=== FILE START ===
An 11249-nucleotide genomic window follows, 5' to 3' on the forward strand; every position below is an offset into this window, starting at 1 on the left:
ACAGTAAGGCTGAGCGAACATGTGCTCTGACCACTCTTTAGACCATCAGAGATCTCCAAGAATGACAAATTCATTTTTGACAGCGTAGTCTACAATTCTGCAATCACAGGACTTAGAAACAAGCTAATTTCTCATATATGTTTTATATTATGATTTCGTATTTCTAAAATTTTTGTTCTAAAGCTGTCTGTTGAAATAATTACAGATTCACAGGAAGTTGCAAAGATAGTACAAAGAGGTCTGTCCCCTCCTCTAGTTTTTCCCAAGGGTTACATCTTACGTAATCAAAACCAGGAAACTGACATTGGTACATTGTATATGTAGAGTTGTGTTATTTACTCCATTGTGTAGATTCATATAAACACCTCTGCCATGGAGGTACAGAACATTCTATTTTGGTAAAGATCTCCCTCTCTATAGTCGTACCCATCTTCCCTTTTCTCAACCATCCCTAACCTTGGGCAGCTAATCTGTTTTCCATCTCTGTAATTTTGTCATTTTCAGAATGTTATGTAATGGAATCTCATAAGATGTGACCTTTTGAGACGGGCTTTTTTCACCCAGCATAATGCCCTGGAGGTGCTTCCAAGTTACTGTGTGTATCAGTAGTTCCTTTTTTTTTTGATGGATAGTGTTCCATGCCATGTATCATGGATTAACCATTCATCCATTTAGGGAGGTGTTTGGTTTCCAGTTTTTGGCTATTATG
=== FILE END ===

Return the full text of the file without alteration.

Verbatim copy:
An 11249-nucleotide genomic window follows, 5' to 3' on the forward strand; every position below is an offset into this window, starting at 1 on the left:
ACAGTAAGGCTGAGCGAACATGTGCTCTGACCACTCTTTAGACCATCAGAGATCTCCAAGAATGACAAATTCATTTTTGACAGCGTAGTCTACAATTCTGCAATCACAGGACTTAGAAACAAGCTAATTTCTCATATATGTTTTATATTATGATTTCGTATTTCTAAAATTTTTGTTCTAAAGCTGTCTGTTGAAATAATTACAGATTCACAGGAAGTTGCAAAGATAGTACAAAGAGGTCTGTCCCCTCCTCTAGTTTTTCCCAAGGGTTACATCTTACGTAATCAAAACCAGGAAACTGACATTGGTACATTGTATATGTAGAGTTGTGTTATTTACTCCATTGTGTAGATTCATATAAACACCTCTGCCATGGAGGTACAGAACATTCTATTTTGGTAAAGATCTCCCTCTCTATAGTCGTACCCATCTTCCCTTTTCTCAACCATCCCTAACCTTGGGCAGCTAATCTGTTTTCCATCTCTGTAATTTTGTCATTTTCAGAATGTTATGTAATGGAATCTCATAAGATGTGACCTTTTGAGACGGGCTTTTTTCACCCAGCATAATGCCCTGGAGGTGCTTCCAAGTTACTGTGTGTATCAGTAGTTCCTTTTTTTTTTGATGGATAGTGTTCCATGCCATGTATCATGGATTAACCATTCATCCATTTAGGGAGGTGTTTGGTTTCCAGTTTTTGGCTATTATG